What Cameras Are There Room For?

Product lines are always malleable things that tend to shape shift over time. Sometimes that's because the producing company doesn't quite get their targeting right, sometimes the anomalies are due to availability of the right components, sometimes it's just short-term (easy pickings) targeting to grab a few extra sales. Nikon's been guilty of all three at times in the past.

The current Z System camera lineup is not particularly well rationalized. Consider:

  • Z50 vs. Zfc — Basically the same camera with different UI, and without a lot of price differentiation. Perhaps that picks up a few extra sales at the US$900-1000 price point, but I'll bet that a truly differentiated DX camera would have picked up more. 
  • Z5 vs. Z6 — Keeping the original Z6 in the lineup tends to hurt the Z5 sales. US$1300 (Z5 current price) versus US$1600 (Z6 current price) really isn't a lot of pricing difference for some clear performance and feature benefits. But without the Z6 in the lineup, the price differential from the Z5 to the Z6 II at US$2000 would tend to be too high to generate any up sells. This is one of the areas where things get really tricky. Leaving older cameras in the lineup—Sony's leaving three generations in their lineup—does help dealers in trying to extract the most money from customers walking in the door. The one-on-one up sell is the go-to tactic of good sales people.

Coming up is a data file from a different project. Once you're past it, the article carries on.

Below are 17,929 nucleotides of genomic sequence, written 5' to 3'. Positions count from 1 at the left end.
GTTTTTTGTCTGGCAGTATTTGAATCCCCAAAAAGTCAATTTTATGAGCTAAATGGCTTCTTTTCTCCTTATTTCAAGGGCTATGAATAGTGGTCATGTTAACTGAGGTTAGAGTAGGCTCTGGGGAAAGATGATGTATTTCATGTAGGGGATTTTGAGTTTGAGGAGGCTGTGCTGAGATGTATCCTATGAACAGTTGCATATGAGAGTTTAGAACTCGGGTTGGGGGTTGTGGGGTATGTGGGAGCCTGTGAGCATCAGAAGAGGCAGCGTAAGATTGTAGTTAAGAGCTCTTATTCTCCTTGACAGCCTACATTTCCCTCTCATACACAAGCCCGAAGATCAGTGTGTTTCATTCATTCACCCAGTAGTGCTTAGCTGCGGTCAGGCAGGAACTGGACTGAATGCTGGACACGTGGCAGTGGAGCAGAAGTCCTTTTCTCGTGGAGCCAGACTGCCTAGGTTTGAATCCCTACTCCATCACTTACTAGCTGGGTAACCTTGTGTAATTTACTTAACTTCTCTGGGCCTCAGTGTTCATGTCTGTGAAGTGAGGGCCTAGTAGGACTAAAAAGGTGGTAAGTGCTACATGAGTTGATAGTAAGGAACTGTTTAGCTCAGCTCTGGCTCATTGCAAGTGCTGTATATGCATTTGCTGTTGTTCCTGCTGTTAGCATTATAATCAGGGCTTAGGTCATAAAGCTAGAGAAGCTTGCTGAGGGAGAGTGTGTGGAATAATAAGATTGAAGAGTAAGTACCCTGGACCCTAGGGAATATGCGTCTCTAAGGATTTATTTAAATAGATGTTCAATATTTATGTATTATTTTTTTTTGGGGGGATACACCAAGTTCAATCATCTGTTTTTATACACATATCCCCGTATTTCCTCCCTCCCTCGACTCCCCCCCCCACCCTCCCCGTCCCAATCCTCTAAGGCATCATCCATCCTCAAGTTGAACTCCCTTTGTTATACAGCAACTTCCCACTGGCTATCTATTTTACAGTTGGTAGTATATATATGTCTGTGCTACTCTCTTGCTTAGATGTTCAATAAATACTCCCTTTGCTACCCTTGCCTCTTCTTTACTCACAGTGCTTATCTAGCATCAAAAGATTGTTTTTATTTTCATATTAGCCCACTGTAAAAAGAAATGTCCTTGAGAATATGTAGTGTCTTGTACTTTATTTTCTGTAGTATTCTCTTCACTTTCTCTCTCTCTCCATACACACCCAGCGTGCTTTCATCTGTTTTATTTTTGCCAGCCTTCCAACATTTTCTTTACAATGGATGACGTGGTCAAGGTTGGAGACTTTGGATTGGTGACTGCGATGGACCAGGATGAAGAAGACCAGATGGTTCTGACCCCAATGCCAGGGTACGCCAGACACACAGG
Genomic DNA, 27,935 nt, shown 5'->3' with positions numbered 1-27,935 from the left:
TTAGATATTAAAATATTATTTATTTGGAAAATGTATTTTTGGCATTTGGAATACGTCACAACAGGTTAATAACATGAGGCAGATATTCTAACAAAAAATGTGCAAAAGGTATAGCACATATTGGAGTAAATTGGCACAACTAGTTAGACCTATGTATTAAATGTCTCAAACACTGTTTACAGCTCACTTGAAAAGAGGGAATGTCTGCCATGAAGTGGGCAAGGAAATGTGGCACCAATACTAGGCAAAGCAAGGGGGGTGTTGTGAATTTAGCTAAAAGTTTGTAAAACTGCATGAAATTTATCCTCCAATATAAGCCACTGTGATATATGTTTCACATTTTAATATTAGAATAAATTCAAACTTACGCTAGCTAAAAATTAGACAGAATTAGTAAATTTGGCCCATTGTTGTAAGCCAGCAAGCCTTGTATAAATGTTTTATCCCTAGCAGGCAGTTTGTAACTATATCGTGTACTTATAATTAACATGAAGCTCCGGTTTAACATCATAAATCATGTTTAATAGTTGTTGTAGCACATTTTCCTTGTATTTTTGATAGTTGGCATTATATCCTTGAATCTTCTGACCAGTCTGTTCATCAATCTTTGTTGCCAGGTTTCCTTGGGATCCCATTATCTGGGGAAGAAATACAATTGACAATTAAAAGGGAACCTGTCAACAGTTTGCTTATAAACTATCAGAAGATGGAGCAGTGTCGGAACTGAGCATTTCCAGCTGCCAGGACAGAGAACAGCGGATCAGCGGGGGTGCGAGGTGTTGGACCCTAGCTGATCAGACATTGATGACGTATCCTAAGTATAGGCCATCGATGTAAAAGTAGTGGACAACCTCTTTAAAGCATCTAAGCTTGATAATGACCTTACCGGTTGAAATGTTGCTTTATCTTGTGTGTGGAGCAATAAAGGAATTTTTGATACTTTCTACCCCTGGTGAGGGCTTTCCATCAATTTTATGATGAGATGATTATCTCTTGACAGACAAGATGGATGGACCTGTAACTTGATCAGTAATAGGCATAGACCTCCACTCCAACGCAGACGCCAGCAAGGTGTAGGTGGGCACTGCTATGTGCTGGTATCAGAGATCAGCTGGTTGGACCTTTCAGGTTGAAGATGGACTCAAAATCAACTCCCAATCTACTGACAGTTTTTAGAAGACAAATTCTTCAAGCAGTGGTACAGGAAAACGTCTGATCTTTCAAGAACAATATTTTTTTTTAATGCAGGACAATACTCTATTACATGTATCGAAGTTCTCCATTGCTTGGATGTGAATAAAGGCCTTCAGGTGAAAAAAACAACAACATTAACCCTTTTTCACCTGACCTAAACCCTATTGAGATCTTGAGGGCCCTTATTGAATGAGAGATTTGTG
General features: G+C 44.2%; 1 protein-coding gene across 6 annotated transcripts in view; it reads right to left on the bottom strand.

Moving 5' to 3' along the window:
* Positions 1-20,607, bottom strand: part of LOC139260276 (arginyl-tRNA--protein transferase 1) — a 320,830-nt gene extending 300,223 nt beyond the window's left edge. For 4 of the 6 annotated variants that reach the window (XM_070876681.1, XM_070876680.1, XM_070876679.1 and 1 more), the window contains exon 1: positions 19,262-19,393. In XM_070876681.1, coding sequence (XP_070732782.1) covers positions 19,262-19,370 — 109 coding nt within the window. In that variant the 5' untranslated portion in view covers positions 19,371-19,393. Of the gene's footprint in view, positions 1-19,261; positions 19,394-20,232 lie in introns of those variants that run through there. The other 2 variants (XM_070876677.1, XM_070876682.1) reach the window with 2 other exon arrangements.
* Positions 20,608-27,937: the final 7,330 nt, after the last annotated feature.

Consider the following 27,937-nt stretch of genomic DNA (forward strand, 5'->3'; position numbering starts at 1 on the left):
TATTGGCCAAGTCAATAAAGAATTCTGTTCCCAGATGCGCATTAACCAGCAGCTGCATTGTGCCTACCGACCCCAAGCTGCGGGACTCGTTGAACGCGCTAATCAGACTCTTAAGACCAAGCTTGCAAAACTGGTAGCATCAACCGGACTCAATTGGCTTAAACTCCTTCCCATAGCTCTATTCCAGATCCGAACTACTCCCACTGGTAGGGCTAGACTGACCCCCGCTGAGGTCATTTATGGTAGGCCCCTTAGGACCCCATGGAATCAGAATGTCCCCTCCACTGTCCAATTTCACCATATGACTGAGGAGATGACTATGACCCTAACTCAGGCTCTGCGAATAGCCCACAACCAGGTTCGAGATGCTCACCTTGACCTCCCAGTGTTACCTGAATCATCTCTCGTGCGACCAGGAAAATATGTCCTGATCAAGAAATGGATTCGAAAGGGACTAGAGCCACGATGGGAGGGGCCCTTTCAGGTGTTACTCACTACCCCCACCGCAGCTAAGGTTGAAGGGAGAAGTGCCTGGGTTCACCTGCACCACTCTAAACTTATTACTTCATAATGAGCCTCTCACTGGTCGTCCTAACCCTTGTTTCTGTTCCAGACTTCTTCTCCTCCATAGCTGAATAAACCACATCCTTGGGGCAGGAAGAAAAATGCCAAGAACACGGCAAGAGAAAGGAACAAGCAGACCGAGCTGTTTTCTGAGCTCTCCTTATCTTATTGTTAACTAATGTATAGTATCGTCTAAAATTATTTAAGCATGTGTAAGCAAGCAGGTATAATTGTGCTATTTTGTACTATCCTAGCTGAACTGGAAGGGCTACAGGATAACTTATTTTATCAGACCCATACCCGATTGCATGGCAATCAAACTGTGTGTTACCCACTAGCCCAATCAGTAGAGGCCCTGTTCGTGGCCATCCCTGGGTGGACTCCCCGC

• Z7 vs Z7 II — Again we have a pricing gap (US$400), though this time it doesn't really support a decision one direction or the other. For the more likely users of this camera level—the Z7 models are not the all-around equivalent of a D850, they do far less well on motion subjects—I think I'd just opt for the extra dollars in my pocket over the bigger buffer and added focus modes/performance. 

Then we have the gap to the Z9. Nikon has a lot of features and performance they now need to roll downward in the lineup. But they don't want to do that too aggressively lest they just move Z9 sales to Z7 III (or Z8) sales. Moreover, we have some image sensor issues. Nikon's stuck on 20mp DX, and 24mp and 45mp FX, and has been for going on five years or so, which is a lifetime in the ever-moving technology businesses. 

So what cameras does Nikon have room for?

My first answer comes in that stuck image sensor statement: Nikon quite obviously has an opportunity in 24-32mp DX, and in 60-100mp FX. Assuming we keep all the current models, a 26mp Z70 and an 80mp Z8 actually would broaden the product line nicely without competing with the other models. Push the stacked sensor idea down to the Z6 III while keeping that body lagging the Z9 in some meaningful ways, and then add the EXPEED7 processor to the Z7 III and build in something like pixel shift shooting, and you've got a modern, well-rounded product line. 

Will Nikon do that?

No.

So I need a second answer ;~).

The fear a lot of us have is this: Nikon will in the near term (1) modestly iterate the Z50 so that it narrowly is better than the Zfc; (2) just push EXPEED7 into the Z6 III and Z7 III, which will improve buffer and focus performance some, but not really address everything that needs to be addressed; (3) use the Z5 underpinnings to come up with a Zf instead of a Z5 II (the Z50->Zfc cycle all over again); (4) not build any additional pro-level body (e.g. Z8 in any form); and (5) despite everything they've said that contraindicates it, launch a Z30. To me, that type of development would continue to leave the Z System product line not very well rationalized.